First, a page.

Success leaves clues, right? Interested in longevity? Look to the Blue Zones, especially Okinawa, which has he best record for longevity and centenarians anywhere. Want to eat the way the fastest runners eat? Eat like a Kenyan!
Studying Okinawan longevity requires studying the traditional diet, since that is what fueled most of their longevity. It also means studying what happened over their lifetime, like how their diet and lifestyle changed due to WWII. For the Kenyans, it is equally important to study the traditional diet that most Kenyan runners ate for most of their life, and the diet the elites eat while they train and prepare for competition.
As an example, Toby Tanser, in his book More Fire, compared the diets of three Kenyan runners: an up and coming but unsponsored runner eating the usual Kenyan diet, and two professional runners eating richer diets.
Here is what a Kenyan runner eats growing up and developing that amazing aerobic base.
Tea with sugar
Corn meal porridge
Ugali and Sukuma wiki
Ugali and Sukuma wiki
Before you get to train with the good coaches and compete, you spend 15-20 years eating a diet of corn meal, greens, beans, vegetables. A little sugar, a little tea, some milk, and once a month some meat in the vegetable stew.
Another research study decided to break down the Kenyan diet of runners in a running camp. Here they train hard and with dedication each day, usually twice, sometimes three times. It is surprisingly similar to the traditional diet with more calories coming from sugar and milk, primarily in their tea breaks. It seems Kenyan sports drink is tea with milk and sugar. To the tune of a liter of tea a day! If Kenyan tea was the secret I’d be on the podium by now! At least know it won’t hurt. While their diet is. It vegan or even vegetarian, only 14% of their daily calories come from animal foods. I can’t imagine cutting out the meat and milk and replacing them with more variety of greens and beans would be detrimental.
Here is what Jurgen Wirz reported in Run to Win as the usual diet of competitive Kenyan elites.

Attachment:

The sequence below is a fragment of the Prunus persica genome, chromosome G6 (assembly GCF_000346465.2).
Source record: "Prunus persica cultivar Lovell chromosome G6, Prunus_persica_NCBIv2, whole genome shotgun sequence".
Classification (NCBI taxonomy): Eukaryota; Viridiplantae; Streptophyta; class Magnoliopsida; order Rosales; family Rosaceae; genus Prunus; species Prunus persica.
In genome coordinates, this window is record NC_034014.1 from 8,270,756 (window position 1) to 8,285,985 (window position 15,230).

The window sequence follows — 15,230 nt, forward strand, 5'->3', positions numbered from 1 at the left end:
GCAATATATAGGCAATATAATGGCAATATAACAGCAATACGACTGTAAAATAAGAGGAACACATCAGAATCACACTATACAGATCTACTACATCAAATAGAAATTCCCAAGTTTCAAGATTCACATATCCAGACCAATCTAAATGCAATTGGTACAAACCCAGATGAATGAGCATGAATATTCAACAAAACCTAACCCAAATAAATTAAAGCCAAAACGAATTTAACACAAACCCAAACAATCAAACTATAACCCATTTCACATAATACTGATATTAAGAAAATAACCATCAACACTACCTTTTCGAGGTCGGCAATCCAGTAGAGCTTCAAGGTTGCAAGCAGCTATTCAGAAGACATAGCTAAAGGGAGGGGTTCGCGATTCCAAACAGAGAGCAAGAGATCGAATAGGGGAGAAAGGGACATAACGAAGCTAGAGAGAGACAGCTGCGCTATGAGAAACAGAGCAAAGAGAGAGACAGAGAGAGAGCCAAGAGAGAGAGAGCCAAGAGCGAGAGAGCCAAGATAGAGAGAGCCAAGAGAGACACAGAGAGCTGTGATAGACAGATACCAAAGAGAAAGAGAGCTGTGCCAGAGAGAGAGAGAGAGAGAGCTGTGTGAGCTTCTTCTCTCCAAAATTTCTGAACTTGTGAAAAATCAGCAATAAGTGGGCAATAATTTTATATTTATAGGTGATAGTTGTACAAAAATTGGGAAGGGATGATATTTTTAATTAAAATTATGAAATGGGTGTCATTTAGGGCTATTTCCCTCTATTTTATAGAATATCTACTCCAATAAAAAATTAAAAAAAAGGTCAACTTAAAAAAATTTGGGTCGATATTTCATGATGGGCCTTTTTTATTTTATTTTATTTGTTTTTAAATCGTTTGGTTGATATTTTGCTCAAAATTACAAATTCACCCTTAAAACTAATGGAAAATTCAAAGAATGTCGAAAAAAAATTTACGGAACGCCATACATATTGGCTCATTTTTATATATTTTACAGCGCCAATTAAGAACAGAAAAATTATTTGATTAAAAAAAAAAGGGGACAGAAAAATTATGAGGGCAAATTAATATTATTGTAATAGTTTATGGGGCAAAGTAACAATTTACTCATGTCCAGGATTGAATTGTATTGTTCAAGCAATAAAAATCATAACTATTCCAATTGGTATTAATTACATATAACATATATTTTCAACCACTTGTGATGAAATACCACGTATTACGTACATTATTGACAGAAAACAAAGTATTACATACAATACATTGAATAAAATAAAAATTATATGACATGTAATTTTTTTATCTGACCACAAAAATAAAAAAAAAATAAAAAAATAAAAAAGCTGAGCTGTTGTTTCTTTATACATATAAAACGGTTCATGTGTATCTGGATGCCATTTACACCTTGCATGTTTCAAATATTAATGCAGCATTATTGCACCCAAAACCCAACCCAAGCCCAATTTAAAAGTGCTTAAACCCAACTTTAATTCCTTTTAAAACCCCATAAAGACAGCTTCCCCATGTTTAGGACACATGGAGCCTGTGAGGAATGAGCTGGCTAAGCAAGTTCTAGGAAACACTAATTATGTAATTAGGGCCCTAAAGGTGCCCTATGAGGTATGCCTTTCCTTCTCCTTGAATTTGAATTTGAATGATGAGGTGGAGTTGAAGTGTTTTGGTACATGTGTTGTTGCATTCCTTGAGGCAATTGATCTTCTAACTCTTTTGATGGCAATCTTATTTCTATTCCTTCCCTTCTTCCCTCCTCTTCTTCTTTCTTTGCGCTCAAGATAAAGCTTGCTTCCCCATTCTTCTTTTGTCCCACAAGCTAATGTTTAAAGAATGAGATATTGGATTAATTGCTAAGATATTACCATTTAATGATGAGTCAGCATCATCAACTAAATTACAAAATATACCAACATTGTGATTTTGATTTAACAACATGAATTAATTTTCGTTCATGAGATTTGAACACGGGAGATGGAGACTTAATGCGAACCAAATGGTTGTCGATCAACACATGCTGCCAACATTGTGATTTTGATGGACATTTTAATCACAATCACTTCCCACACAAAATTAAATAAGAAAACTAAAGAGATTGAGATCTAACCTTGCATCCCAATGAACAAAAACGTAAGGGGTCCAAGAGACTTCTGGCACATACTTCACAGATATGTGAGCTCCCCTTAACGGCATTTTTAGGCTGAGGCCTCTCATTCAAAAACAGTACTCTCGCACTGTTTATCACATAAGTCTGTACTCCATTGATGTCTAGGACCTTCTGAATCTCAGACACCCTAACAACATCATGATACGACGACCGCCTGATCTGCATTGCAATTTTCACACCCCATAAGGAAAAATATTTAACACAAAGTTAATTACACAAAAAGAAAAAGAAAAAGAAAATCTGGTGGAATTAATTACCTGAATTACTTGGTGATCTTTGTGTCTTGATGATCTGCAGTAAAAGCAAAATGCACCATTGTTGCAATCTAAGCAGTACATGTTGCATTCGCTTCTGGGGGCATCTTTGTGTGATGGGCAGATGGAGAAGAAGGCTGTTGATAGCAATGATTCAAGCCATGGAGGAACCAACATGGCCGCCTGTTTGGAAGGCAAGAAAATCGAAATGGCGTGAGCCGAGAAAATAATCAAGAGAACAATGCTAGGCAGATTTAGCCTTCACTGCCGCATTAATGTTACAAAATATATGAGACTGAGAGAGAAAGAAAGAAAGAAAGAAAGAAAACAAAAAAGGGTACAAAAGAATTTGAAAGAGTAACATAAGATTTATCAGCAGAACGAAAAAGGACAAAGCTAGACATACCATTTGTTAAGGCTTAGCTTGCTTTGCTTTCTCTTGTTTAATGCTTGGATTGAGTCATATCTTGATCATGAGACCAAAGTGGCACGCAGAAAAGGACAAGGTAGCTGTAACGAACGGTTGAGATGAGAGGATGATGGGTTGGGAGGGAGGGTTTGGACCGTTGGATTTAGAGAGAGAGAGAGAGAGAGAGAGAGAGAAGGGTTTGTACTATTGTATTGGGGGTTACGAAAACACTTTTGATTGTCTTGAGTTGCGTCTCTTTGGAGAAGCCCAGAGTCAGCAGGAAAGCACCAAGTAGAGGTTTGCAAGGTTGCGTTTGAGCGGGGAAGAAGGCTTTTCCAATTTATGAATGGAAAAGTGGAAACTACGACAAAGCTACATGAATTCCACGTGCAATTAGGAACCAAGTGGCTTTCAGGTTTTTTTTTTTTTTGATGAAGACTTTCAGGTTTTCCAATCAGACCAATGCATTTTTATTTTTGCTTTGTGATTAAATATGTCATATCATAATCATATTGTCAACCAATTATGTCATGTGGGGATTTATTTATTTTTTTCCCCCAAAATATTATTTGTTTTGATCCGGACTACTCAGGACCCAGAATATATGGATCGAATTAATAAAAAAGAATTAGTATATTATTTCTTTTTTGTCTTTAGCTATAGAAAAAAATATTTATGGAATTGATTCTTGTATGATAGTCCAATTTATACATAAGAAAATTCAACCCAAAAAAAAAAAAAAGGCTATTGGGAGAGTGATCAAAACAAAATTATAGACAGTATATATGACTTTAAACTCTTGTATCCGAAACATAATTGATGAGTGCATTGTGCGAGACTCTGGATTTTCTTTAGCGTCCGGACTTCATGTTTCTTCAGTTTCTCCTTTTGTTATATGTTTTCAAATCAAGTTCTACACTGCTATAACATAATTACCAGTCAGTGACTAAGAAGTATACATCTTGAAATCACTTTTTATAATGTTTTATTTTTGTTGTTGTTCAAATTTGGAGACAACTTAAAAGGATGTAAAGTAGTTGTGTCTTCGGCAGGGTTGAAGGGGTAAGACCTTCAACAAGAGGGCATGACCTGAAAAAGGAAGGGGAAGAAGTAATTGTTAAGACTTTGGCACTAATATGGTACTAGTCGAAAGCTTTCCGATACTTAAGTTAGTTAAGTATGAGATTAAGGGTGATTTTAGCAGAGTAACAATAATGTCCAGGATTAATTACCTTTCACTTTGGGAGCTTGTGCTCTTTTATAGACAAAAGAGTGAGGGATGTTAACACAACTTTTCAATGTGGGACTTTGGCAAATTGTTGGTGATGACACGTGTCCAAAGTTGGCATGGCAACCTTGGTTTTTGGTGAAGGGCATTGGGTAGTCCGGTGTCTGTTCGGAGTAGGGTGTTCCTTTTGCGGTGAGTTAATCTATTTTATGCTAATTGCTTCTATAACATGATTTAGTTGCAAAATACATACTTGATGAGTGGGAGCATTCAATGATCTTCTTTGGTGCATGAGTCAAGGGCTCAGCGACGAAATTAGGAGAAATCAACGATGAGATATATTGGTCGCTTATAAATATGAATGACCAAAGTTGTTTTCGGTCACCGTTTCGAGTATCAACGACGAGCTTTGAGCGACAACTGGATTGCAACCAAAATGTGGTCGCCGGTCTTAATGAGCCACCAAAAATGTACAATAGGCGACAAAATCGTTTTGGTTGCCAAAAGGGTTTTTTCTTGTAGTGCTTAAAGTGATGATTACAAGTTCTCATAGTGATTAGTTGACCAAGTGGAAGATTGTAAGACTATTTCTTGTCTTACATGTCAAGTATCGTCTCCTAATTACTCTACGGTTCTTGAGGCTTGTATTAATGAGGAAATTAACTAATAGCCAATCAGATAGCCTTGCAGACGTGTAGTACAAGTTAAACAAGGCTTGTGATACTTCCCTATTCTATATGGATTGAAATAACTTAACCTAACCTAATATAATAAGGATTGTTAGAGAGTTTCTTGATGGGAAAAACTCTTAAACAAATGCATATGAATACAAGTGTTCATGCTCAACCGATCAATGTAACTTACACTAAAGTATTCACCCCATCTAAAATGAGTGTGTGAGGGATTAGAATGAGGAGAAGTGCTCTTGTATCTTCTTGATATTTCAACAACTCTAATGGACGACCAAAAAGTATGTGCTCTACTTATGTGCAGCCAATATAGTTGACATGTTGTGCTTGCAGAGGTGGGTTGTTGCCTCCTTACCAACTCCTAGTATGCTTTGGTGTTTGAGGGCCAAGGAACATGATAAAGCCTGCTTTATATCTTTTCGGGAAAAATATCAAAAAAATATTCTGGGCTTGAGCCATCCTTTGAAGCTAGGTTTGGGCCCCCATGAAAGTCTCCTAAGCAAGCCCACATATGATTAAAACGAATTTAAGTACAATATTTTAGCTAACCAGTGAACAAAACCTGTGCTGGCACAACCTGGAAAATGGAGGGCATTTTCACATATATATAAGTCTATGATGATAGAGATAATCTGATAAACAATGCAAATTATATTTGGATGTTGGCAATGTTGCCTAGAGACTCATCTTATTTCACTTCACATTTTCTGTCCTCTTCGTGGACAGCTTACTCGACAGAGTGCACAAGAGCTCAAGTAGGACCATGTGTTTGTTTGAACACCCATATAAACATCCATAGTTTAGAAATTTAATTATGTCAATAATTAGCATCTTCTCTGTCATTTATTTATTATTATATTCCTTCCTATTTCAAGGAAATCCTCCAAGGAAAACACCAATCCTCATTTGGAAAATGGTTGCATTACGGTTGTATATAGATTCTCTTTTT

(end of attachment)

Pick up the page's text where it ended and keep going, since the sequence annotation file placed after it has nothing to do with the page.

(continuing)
Bread, rice, potatoes, porridge, cabbage, kidney beans, and of course, Ugali. Meat was about 3 ounces, four times a week.
Fat: 13% (mostly from milk)
Looks very similar to the McDougall starch based diet. In fact, I think we can improve on it a bit eliminating the sugar and milk. Although athletes often consume quite a bit of refined sugars in the form of sports drinks and gels, the Kenyans just put it into their tea. Maybe we should ditch the Gatorade in favor of a nice cup of sweet tea? Considering the health benefits of tea, it looks like a good idea. The milk also provides some of the Kenyan protein, but I think the amount in tea would be fairly negligible. If one wants to increase their protein intake, more beans and greens would be better. Beans also have the benefit of being a great source of starch, and that slow digesting carbohydrate is great for fueling workouts and daily life. Personally, I think that slow release carbohydrate is awesome for recovery since the body has a nice, consistent supply of energy to restock stores and fuel repair.
None. Primarily this is a financial issue, but for elite athletes with the money, it’s a gamble that may not be worth it. Some athletes have tested positive in drug tests due to contaminated supplements. With questionable benefits and potential long term harm, it is best to play it safe.
For more information about how to eat a Kenyan style diet, check out the McDougall program, or read his newest book, The Starch Solution.